Explosions Rock US Embassy After Building Hit by 7 Mortars

Explosions Rock US Embassy After Building Hit by 7 Mortars

The U.S. Embassy compound in Baghdad sustained minor damage Friday after seven mortars landed in its compound.

No injuries were reported in what Reuters said “appeared to be the largest attack of its kind in recent memory.” An Iraqi security installation within the compound was damaged in the 4 a.m. attack.

Also Friday, U.S. forces in Iraq and Syria were targeted with rockets and drones at three bases in Syria. Two attacks also took place at the Ain al-Asad airbase west of Baghdad, according to an American defense official. No injuries were reported.

Baghdad – U.S. Embassy is under attack

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Overall, it was the most attacks registered against U.S. forces in that region in a single day since mid-October. Since Oct, 17, American installations in Iraq and Syria have been attacked at least 84 times, the defense official said.

The commander of the Iraqi Kataib Sayyid al-Shuhada, Abu Alaa al-Walae, said the group, which did not claim responsibility for the attack, rejects “talk about stopping or easing operations as long as Zionist crimes continue in Gaza and the American occupation continues in Iraq,” according to CNN.

The State Department has designated the group as global terrorists.

As the Iraqi government said it would seek to hunt down the attackers, a U.S. Embassy representative said, “We reiterate that we reserve the right to self-defense and to protect our personnel anywhere in the world,” per Reuters.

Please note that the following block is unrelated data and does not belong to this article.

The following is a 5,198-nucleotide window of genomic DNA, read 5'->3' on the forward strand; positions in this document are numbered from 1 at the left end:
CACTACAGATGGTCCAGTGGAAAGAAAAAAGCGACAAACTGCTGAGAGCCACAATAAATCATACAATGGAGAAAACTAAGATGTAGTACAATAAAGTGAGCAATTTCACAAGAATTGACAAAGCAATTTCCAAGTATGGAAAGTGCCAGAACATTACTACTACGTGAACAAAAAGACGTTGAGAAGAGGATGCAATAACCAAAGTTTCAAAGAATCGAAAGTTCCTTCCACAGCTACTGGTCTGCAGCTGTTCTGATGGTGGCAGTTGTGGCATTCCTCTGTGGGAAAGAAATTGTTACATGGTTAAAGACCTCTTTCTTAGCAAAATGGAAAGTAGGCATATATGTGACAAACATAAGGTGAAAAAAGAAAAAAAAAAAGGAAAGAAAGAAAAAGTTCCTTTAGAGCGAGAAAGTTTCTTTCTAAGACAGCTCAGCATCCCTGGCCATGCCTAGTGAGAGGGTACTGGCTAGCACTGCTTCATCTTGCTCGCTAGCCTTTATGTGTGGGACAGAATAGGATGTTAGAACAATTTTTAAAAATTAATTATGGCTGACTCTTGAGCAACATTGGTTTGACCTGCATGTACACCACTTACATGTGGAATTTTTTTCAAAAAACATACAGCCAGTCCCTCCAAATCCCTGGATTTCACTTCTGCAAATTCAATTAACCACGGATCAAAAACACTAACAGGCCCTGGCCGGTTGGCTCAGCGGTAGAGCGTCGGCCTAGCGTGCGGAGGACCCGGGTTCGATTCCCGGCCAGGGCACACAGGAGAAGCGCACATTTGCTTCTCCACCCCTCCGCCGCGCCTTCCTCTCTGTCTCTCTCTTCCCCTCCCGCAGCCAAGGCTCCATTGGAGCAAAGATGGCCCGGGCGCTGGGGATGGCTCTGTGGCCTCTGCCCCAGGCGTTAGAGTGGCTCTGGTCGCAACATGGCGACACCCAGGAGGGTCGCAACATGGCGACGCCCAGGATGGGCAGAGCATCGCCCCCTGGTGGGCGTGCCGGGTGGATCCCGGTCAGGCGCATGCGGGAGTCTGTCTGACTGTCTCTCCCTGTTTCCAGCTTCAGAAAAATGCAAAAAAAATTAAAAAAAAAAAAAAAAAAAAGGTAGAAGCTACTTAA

The U.S. has diplomats in Baghdad as well as 2,500 troops in Iraq with a mission of assisting local security forces and preventing a revival of the Islamic State.

The attacks in Iraq and Syria came as a new report in The New York Times said Iran is planning to increase attacks on American forces in Iraq and Syria while also beefing up the ability of the Houthi rebels in Yemen to attack American and Israeli ships on the Red Sea.

The Times, which cited sources in Iran’s Revolutionary Guards who it did not name, said the goal of the stepped-up attacks by the militia groups it supports is to force Israel to end its attacks against Hamas in Gaza.

“We think Houthis in Yemen will become more of a threat to Israel in the long term than Hamas or even Hezbollah,” Nasser Imani, a political analyst in Tehran said.

“Iran considers them a major player and part of the collective strategy of the resistance axis,” he said.

John Kirby, a national security spokesman for the White House, said escalating attacks by the Houthis are “a risk to the potential widening and deepening of the conflict.”

The Yemen-based Houthis might not be easy to control, one expert warned.

“This is a difficult game to fine-tune for a group like the Houthis who are not just zealots but also have very little to lose,” Ali Vaez, the Iran director of the International Crisis Group said. “There are so many points of tensions. The longer the war goes on, the bigger the risk of tensions getting completely out of control.”

This article appeared originally on The Western Journal.

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